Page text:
Spaces of Plane Curves and 2D Shapes


Since shapes outlines are often represented with two-dimensional curves, many shape-space models arise from the design of spaces of plane curves. Such spaces are generally associated to smoothness (differentiability) requirements for the curves, and come with a metric space structure since comparing shapes has important practical applications. Most of the spaces of plane curves that have been proposed in the literature actually possess richer structures, many of them providing infinite-dimensional Riemannian manifolds. In such spaces, the distance is associated to paths of least energy in shape space, yielding optimal shape evolutions, or geodesics. It is important to remark that shape spaces are not exactly spaces of curves, but are built upon them via identification of equivalent classes. For example, curves that are deduced for each other by translation, rotation and scaling correspond to the same shape and can be considered as equal. This results in spaces of shapes represented as quotients spaces of curves via the action of some linear transformations. Finally, one should define shapes regardless of their parametrization, which induces a new quotient, this time by the group of diffeomorphism of the unit interval, or of the unit circle for closed curves.

The following articles all discuss a special shape space on which geodesics are relatively easy to compute, because the associated space of curves turns out to be isometric to a Hilbert space. In references 1 - 4, it is noticed that quotienting for  scale results in identifying the shape space to Hilbert sphere. This argument is pushed further in reference 5, in which it is noticed that quotienting for rotation with closed curves results in an identification of the shape space with a Grassmann manifold. The images below illustrate some geodesic paths in curve space between selected shapes.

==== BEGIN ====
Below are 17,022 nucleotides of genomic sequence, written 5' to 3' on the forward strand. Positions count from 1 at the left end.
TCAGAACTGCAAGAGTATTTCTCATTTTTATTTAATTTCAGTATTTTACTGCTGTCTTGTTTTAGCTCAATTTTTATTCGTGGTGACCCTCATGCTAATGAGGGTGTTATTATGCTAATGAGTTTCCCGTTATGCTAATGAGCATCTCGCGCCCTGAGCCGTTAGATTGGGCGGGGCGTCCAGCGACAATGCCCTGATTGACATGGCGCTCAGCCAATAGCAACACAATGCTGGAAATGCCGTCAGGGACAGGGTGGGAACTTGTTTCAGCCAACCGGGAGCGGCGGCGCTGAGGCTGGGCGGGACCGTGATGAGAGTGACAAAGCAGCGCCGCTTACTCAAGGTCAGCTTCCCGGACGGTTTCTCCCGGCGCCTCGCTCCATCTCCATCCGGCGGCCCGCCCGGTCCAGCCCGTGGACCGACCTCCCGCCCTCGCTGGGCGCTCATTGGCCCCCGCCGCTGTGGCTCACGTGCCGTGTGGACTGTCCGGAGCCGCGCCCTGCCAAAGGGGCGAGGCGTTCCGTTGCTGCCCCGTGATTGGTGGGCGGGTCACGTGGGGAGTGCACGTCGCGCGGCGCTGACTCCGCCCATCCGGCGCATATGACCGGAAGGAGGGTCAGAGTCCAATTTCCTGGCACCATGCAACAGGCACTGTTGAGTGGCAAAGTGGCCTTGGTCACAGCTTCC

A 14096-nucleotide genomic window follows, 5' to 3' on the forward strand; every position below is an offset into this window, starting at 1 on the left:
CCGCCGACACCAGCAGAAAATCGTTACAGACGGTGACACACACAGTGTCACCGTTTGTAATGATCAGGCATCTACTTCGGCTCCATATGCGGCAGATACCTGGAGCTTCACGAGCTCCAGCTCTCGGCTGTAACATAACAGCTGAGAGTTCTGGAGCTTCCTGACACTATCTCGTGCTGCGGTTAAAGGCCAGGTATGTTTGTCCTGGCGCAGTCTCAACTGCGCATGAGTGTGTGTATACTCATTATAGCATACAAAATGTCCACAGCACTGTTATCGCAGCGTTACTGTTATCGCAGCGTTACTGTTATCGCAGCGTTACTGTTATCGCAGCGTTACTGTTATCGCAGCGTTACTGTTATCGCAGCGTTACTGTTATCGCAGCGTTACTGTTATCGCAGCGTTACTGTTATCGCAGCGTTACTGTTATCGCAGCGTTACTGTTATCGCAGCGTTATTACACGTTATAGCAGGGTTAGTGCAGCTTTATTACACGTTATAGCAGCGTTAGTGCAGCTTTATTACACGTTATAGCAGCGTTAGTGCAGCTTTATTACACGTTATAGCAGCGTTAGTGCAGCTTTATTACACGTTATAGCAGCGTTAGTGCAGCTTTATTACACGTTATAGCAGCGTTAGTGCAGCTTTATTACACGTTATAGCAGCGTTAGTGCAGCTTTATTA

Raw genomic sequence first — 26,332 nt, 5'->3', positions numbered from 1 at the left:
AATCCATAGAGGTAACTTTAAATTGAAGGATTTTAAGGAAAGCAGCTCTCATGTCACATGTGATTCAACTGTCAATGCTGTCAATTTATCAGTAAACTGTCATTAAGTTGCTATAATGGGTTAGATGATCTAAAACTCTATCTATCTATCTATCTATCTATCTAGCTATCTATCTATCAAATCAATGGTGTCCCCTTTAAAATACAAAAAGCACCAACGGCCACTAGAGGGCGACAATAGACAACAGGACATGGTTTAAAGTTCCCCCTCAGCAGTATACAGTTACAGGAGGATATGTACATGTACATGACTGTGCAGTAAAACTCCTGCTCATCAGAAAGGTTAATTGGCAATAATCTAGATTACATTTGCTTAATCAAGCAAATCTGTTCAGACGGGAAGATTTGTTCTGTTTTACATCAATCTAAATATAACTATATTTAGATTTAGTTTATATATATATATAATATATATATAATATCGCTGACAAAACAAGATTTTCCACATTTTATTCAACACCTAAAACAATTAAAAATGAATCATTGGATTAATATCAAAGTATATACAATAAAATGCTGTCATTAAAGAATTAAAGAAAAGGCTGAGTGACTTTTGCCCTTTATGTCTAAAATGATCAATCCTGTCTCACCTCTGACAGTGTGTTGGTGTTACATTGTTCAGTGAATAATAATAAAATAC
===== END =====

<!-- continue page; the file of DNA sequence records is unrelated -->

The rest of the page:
Deforming curves Deforming curve 



A distance for elastic matching in object recognition (Summary), L. Younes, Comptes rendus de l'Académie des sciences. Série 1, Mathématique  322  197--202  (1996)
A distance for elastic matching in object recognition, R. Azencott and F. Coldefy and L. Younes, Pattern Recognition, 1996., Proceedings of the 13th International Conference on  1  687--691  (1996)
Computable elastic distances between shapes, L. Younes, SIAM Journal on Applied Mathematics  58  565--586  (1998)
Optimal matching between shapes via elastic deformations, L. Younes, Image and Vision Computing  17  381--389  (1999)
A metric on shape space with explicit geodesics, L. Younes, PW. Michor, D. Mumford and J. Shah, Rend. Lincei Mat. Appl. 19 (2008) 25-57.


The next two papers discuss a class of curve matching problems that include the one introduced in reference 1-4 above, and study their properties, regarding, in particular, the existence of minimizers.

Diffeomorphic matching problems in one dimension: Designing and minimizing matching functionals, A. Trouvé and L. Younes, Computer Vision-ECCV 2000    573--587  (2000)
On a class of diffeomorphic matching problems in one dimension, A. Trouvé and L. Younes, SIAM Journal on Control and Optimization  39  1112--1135  (2000)